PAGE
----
SAS soldier ordered killing of elderly Afghan – media
Australian SAS serviceman Ben Roberts-Smith, who was found in a recent civil trial to have been complicit in the commission of war crimes in Afghanistan, allegedly ordered a subordinate to kill an unarmed Afghan imam in 2012, ABC reported on Thursday.
An investigation undertaken by the Australian broadcaster, the findings of which were made public this week, detailed how Roberts-Smith – who was previously considered to be his country’s most decorated living war hero – told an SAS colleague to shoot an elderly imam dead in 2012.
The death of Haji Raz Mohammad, who was a cleric in the village of Sola, Uruzgan, was explained by Roberts-Smith as a necessary action due to the man being an “insurgent.” An internal investigation by Canberra’s military had initially removed any question of foul play, explaining that the elderly man had been seen talking on a radio.
However, ABC reports defense sources as saying that it is now alleged that the man was unarmed at the time of his death. It was also suggested that a radio was planted on the man after he was shot dead.
Australia’s war crimes investigative body, the Office of the Special Investigator (OSI), is overseeing a probe into the matter, ABC reported. The OSI has said that it does not “comment on individuals, allegations or whether they are the subject of investigation.”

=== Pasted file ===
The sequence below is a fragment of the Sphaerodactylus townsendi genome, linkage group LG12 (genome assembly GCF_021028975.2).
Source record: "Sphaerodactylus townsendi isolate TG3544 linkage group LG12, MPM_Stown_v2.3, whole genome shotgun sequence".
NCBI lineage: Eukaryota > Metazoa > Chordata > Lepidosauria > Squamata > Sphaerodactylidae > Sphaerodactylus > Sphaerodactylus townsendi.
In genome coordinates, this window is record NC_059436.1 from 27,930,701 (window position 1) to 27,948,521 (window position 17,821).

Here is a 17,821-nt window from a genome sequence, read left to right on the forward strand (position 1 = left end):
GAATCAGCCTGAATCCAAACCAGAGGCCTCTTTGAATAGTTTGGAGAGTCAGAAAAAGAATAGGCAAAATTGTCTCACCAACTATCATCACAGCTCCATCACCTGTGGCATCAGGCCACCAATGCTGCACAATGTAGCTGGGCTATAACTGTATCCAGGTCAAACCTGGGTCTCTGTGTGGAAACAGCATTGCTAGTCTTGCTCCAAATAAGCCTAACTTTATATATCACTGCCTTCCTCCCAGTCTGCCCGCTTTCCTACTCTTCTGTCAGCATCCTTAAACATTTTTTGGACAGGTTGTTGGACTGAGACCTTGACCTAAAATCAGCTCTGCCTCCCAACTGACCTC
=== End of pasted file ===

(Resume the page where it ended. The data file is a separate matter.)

The allegations contained within ABC’s report are separate to those in which Roberts-Smith brought a civil defamation case against three Australian newspapers that had published stories about war crimes he was alleged to have been involved in in Afghanistan.
His lawyers have not yet indicated their intention to appeal the court’s finding earlier in June that, based upon the balance of probabilities, Roberts-Smith likely murdered, or ordered the murders of, four unarmed Afghan civilians between 2009 and 2012.
The death of the imam initially sparked a diplomatic incident between the governments of Afghanistan and Australia. Then-Afghan president Hamid Karzai claimed that the shooting was unnecessary, while Canberra’s leadership underscored its soldiers’ account that the man was an insurgent and that the shooting was justified.
Prior to the war crimes allegations, Roberts-Smith had been frequently cited in the media as being Australia’s most decorated living soldier. He was awarded his country’s Medal for Gallantry in 2006 and was given the Victoria Cross for Australia – the highest award in Canberra’s honors system – in 2011. He has denied all claims against him of war crimes.